The Difference between a Hot Day Trading Tip and Insider Trading
Day traders, who buy and sell so quickly, frequently receive hot tips. They may be participating in message boards or chat services where hot rumors can get the blood flowing on a dull day. If these hot tips are actually inside information, though, the trader can become liable.
If you knew ahead of time about big merger announcements, interest rate decisions by the Federal Reserve, or a new sugar substitute that would eliminate demand for corn syrup, you could make a lot of money in the stock market, trading options on interest rate futures or playing in the grain futures market. In doing so, however, you’d have an unfair advantage.
If everyone believed that such unfair advantages were common, then they would be unwilling to participate in the capital markets, and that would harm the economy.
Insider trading is not well defined. Any non-public information that a reasonable person would consider when deciding whether to buy or sell a security would apply, and that’s a pretty vague standard — especially because the whole purpose of research is to combine bits of immaterial information together to make investment decisions.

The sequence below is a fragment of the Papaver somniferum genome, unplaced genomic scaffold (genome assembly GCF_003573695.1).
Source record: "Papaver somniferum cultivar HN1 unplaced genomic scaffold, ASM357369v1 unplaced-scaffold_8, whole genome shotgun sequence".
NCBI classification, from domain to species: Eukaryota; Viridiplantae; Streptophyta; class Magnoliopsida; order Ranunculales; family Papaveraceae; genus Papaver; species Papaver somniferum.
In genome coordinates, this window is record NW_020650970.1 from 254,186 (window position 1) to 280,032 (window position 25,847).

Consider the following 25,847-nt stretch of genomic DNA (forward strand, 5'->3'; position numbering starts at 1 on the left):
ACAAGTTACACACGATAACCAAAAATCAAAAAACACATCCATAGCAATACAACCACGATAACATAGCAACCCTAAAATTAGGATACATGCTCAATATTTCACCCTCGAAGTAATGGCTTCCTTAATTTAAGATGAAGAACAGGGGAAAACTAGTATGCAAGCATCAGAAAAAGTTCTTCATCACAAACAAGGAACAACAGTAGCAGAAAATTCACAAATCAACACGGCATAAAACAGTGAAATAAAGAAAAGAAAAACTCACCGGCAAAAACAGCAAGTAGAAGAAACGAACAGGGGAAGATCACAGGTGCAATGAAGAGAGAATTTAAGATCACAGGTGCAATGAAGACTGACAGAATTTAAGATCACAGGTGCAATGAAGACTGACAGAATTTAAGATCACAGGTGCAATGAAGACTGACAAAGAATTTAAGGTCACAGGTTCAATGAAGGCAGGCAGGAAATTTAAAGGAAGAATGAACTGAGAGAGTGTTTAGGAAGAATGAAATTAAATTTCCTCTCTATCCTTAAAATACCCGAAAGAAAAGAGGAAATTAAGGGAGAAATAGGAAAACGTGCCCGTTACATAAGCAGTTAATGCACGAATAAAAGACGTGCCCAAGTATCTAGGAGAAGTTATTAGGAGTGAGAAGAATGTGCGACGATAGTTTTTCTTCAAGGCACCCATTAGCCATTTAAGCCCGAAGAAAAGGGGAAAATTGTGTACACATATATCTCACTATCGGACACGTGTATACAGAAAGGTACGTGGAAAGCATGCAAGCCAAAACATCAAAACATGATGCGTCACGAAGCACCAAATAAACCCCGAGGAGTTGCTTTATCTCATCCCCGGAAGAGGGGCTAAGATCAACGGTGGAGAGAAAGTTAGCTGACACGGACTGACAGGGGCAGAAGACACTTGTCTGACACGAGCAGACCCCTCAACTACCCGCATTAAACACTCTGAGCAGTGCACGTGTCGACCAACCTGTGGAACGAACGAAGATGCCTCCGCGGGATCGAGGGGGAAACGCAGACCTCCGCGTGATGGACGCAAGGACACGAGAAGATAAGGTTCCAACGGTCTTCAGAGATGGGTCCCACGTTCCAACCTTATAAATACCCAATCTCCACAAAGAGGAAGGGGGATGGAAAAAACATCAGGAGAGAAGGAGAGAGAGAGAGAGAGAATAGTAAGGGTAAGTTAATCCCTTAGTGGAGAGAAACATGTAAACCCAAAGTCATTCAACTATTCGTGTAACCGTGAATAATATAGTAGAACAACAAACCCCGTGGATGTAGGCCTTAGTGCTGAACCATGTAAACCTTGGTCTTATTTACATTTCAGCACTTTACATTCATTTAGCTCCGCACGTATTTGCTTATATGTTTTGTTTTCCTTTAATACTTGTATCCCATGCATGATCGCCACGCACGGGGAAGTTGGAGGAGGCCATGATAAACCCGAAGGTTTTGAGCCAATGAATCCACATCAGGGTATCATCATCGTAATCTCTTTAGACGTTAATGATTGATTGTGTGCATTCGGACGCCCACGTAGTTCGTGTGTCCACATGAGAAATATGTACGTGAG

If you get great information from someone who is in a position to know — an officer, a director, a lawyer, an investment banker — and you act on this information in your trades or share it with someone who then acts on it, you may be looking at stiff penalties.
Civil penalties are usually three times your profits, but the government may decide that your trading was part of a criminal enterprise, making the potential penalties much greater.
Insider trading is difficult to prove, so federal regulators use other tools to punish those it suspects of making improper profits. Martha Stewart wasn’t sent to prison on insider trading charges; she was charged with obstructing justice by lying to investigators about what happened.
Whenever a big announcement is made, such as a merger, the exchanges go back and review trading for the past several days to see whether any unusual activities occurred in relevant securities and derivatives. Then they start tracing that activity back to the traders involved through the brokerage firms to see whether the activity was coincidence or part of a pattern.
By the way, most tips turn out to be groundless, or at least not as interesting to the market as it seems like they will be. Real insider information is hard to get, but starting a rumor is easy-peasy.
The bottom line is this: You may never come across inside information. But if a tip seems too good to be true, it probably is, so be careful.